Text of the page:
Tuesday, 30 September 2014

Review of Colloquial Russian

I have been using the book Colloquial Russian for my beginner's Russian, as it is the book that I will be learning from at the start of my university course. Here is a short review and what I think so far:

Colloquial books
I am consistently amazed by the range of languages offered, from several types of Arabic to Zulu, if you want to learn a specific language with these books, you probably can. I personally find the Colloquial series of books rather more convincing than the Teach Yourself series, but it is a matter of personal preference, and both series are useful resources for self teaching.

Owning quite a few books in the series, I have found that they are available extremely cheaply on Amazon, and if you look online, the PDFs are usually available somewhere, too. Sometimes the accompanying audio can be a bit more elusive, however.

The audio recordings
Without the recording of the texts, the book is perhaps half as useful as it could be. When using self-teaching books I would assume that the student doesn't have constant access to native speakers or to a teacher, so if you are indeed a beginner, you have almost no chance of learning to speak the language convincingly without audio material. It is essential to hear native speakers (or at least competent speakers) when beginning a language, and even as a continuing learner, and as such, I think the importance of hearing what you are learning cannot be overstated.

Ease of use
I find this book relatively easy to use, given that its format is similar to many textbooks I have used before, and given that I already knew some Russian before starting. Had I been a complete beginner, I think I would have found the first lesson too difficult and this may have put me off. For those who are already familiar with the alphabet, basic greetings and conversational phrases such as 'my name is' and 'I am from', the start of the book is at the right level.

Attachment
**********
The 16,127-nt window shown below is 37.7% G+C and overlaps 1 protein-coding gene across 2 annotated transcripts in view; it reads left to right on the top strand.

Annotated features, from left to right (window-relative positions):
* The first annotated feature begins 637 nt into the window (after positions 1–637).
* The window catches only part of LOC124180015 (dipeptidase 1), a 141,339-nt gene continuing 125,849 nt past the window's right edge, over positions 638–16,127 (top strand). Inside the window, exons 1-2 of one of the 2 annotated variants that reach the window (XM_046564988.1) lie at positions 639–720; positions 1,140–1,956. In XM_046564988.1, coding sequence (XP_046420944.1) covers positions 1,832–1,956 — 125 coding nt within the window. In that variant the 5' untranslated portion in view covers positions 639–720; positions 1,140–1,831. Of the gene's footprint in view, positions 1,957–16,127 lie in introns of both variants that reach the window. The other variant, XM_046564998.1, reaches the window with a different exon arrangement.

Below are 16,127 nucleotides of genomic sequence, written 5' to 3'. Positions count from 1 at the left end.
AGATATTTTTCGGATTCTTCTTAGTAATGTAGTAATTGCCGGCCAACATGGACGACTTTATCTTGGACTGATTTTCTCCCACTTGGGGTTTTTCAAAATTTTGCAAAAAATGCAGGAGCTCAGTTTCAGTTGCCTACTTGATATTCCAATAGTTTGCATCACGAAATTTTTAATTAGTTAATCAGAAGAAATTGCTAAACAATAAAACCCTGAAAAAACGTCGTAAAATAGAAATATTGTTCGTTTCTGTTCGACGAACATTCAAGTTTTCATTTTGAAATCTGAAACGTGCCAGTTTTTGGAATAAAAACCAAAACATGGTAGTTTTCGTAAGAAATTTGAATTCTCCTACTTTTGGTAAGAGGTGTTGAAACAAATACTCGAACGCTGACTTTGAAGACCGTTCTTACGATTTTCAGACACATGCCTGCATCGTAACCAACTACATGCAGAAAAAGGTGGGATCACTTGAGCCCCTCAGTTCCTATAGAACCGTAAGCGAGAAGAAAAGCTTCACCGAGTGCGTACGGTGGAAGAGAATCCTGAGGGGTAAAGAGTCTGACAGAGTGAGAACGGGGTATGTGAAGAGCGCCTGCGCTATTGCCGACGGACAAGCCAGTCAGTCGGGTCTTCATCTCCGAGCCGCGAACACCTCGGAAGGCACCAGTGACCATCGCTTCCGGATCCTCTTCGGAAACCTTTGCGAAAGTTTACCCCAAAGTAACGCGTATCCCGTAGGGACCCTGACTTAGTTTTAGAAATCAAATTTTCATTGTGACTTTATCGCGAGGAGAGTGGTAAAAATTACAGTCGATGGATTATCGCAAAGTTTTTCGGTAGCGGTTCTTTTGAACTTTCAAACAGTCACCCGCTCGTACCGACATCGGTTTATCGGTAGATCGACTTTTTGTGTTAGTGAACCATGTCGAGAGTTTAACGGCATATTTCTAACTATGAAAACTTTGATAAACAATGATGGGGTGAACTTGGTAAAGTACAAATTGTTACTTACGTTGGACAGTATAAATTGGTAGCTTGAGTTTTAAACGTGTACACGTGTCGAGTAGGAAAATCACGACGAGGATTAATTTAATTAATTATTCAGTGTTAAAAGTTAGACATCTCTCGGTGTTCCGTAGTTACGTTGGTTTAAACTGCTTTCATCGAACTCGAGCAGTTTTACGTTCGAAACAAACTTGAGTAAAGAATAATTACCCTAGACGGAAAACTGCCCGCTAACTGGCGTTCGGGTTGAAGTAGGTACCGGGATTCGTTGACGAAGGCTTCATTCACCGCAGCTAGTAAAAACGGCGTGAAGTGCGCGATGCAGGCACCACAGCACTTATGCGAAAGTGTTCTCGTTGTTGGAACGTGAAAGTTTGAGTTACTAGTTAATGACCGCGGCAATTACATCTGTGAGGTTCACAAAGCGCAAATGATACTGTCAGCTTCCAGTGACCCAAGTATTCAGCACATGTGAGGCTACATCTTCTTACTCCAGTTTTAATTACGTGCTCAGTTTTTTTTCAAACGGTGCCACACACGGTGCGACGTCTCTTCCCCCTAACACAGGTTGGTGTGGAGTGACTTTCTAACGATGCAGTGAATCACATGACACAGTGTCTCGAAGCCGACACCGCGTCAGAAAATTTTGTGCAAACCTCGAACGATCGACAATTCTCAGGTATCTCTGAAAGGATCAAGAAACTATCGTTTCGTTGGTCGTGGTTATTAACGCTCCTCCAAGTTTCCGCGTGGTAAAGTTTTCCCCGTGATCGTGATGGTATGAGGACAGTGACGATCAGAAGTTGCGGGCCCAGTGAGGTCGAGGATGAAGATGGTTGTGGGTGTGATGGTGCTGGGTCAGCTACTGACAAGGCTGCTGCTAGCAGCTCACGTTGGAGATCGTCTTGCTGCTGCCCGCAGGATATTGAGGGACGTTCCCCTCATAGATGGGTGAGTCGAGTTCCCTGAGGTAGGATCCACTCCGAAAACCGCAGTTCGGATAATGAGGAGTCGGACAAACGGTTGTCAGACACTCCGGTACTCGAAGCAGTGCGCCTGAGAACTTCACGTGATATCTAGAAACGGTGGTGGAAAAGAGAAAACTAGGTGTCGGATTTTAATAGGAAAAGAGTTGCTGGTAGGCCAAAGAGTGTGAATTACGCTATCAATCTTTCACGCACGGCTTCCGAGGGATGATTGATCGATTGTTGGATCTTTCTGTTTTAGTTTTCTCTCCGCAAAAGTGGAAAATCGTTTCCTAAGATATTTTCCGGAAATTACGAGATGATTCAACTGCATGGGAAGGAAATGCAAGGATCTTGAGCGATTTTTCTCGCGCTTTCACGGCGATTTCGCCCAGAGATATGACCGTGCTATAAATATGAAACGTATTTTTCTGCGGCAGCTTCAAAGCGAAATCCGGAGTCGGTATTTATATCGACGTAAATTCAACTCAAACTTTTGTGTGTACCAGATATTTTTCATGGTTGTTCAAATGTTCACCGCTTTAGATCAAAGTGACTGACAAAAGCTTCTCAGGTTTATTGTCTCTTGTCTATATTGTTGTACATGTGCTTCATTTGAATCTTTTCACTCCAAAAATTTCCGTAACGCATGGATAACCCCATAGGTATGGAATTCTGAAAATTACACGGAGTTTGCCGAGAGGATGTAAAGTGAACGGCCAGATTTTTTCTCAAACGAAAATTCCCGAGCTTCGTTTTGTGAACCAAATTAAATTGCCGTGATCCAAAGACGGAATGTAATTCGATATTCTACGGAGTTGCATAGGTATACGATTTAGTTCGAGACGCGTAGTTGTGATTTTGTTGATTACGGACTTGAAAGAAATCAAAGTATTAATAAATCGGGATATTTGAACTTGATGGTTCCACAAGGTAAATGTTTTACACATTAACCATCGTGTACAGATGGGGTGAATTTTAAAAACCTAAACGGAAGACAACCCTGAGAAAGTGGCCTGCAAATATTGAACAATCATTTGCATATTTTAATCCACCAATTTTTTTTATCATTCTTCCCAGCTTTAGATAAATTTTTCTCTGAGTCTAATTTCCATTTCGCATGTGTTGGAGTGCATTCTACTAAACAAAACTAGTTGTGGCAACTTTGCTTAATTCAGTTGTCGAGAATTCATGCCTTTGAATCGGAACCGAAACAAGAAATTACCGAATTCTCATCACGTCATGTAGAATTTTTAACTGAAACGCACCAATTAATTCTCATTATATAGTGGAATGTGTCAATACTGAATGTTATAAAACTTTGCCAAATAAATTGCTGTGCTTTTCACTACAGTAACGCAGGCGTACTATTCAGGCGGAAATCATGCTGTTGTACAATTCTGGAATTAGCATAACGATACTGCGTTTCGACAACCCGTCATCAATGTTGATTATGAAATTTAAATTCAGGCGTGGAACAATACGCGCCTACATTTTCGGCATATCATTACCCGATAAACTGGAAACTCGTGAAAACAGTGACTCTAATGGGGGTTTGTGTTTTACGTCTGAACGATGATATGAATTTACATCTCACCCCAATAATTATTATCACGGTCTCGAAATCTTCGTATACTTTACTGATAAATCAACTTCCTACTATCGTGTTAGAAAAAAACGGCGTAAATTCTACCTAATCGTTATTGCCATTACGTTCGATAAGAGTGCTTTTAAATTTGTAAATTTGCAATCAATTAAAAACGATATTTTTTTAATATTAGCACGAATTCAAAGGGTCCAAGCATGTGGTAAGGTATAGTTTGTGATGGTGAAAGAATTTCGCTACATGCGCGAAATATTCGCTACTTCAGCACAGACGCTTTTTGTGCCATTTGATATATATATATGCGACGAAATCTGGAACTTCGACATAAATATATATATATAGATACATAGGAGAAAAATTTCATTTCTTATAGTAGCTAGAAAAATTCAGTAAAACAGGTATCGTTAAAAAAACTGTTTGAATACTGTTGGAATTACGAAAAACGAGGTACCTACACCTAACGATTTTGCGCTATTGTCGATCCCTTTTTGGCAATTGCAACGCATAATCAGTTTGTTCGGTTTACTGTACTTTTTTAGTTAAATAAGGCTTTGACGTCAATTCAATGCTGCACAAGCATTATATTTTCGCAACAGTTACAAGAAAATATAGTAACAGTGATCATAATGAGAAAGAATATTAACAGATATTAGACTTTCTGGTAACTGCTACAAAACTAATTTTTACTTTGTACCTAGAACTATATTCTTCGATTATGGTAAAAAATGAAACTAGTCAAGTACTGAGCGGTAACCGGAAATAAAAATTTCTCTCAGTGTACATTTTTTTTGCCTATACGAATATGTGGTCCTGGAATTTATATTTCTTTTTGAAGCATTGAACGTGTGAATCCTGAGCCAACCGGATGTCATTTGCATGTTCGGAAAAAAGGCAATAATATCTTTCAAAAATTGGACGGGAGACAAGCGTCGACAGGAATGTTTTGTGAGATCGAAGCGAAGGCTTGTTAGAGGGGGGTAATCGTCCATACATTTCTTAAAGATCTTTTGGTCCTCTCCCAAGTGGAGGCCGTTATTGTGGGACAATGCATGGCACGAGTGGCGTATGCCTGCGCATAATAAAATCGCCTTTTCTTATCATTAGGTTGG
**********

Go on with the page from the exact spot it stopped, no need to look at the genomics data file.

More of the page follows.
Grammatical content
As you can see from the above picture, taken from the first lesson in the book, no time is wasted in getting to the grammar. I personally think this is a blessing - you cannot use the language correctly by guessing, you have to know what is right and why it's right. Grammarphobes can skip over these sections at their leisure, but with a grammar-heavy language like Russian, the amount included is not excessive, but necessary. For other languages, grammar might be on a more need-to-know basis, I can't be sure.

It's a good book! Depending on your level, you might want to use several books/ websites to study with so that you can get a few different approaches to the same subject matter, and this certainly would be a great book to start with.

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